I won’t ruin the ending for us Brits with #spoilers from across the pond (you can click here if you want to do that yourself)… but plenty of viewers weren’t impressed with how the long-running NYC set sitcom said goodbye.
And it’s not a stand-alone case.
More often than not we find ourselves flexing our moaning muscles once a show’s credits have rolled for the last time.
Sometimes our outrage is justified. There are shows that end up so complicated, so perplexing – yep, Lost, I’m talking about you – that there is no way the showrunners can tie it all up in a way that is satisfying.
Occasionally a drama’s end is just downright baffling – Dexter’s a good example, as is Monday night’s strange Silk finale. Or underwhelming: The Sopranos, sorry, what happened exactly? Or, in the case of How I Met Your Mother, perhaps just not the way fans had imagined it.
The issue is that however a show chooses to sign off, fans are invested. You either love, or feel some very strong emotion towards, these characters.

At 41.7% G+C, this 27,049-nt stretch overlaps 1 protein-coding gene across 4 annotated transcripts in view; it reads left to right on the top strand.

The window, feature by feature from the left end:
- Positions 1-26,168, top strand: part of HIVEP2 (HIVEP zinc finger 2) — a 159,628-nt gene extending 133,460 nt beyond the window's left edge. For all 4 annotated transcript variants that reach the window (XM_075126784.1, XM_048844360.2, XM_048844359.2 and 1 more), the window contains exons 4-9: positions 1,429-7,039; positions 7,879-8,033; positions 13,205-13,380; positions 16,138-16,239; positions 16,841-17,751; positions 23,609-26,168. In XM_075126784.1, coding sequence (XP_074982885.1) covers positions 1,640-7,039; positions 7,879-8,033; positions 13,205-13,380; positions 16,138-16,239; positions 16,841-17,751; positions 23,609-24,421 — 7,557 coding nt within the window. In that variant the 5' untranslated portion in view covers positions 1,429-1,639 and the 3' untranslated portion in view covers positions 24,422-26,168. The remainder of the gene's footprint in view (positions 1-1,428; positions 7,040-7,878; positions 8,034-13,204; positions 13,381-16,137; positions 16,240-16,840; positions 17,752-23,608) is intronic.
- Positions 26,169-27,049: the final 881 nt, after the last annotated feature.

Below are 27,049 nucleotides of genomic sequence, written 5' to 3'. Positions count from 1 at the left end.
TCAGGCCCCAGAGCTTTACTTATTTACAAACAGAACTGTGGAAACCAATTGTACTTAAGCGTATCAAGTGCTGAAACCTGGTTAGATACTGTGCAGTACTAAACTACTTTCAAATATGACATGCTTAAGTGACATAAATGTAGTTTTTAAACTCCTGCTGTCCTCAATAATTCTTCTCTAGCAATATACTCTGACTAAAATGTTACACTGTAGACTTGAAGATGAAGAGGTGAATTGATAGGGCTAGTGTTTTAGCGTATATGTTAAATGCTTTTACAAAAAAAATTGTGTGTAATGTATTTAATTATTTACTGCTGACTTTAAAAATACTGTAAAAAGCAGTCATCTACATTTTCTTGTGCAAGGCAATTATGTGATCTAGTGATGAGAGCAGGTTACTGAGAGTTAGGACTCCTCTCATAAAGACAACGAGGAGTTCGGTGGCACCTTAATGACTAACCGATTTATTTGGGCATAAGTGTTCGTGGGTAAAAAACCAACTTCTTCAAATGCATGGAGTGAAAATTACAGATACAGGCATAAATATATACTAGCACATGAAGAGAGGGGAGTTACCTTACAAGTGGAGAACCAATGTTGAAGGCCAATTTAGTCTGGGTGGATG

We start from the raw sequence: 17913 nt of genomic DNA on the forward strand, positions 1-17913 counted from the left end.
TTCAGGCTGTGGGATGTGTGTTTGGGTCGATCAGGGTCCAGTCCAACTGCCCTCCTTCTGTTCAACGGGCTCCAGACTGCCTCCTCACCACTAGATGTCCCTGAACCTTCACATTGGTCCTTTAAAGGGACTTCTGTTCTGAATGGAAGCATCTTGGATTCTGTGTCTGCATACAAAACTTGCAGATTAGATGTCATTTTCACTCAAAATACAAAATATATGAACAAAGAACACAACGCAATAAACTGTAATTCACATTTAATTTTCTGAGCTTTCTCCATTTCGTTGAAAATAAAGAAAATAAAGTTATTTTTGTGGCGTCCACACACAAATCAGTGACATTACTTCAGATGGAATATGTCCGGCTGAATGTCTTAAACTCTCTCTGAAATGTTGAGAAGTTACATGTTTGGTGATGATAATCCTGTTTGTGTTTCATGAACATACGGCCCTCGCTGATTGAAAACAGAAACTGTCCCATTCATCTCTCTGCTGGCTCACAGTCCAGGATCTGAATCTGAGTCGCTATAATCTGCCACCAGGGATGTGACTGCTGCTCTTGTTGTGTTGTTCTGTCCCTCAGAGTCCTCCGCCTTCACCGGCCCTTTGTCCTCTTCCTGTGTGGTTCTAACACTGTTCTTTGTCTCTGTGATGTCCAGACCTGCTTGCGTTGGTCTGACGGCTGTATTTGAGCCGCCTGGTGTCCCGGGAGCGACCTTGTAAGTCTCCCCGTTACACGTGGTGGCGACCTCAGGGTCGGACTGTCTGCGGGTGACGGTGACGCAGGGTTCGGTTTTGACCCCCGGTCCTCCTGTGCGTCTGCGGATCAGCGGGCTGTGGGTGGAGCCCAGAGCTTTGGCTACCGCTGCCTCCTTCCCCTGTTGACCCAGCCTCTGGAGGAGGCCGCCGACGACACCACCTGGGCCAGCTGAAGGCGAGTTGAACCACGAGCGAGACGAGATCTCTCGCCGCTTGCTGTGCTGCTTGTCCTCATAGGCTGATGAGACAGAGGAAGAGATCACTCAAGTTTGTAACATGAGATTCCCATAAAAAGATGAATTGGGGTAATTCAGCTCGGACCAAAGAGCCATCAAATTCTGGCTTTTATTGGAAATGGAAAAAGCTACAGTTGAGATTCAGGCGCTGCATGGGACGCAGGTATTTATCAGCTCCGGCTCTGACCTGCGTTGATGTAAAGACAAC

You might have stuck with them when everyone else gave up, through critical condemnation and your own better judgment. Heck, in some cases you’ve spent actual days of your life in their company. (One of the brave few who made it to the end of Lost? That was three days, 15 hours and 23 minutes of your existence, if you’re interested)
When a series says goodbye, you want to know that its characters are on the right path, or getting what they deserved.
But even when you get what you want – Breaking Bad, Friends, Sex and the City – show’s still can’t really get it right because ultimately we don’t actually want to say goodbye.
Ellie is an entertainment, TV and film journalist writing news and (hopefully incredibly witty) comment for RadioTimes.com. She loves light-hearted dramas and glossy US series - and is more than a little bit obsessed with Downton Abbey. Foodie, sun-seeker and aspiring novelist in her own time. Likes the fact that her name rhymes with telly.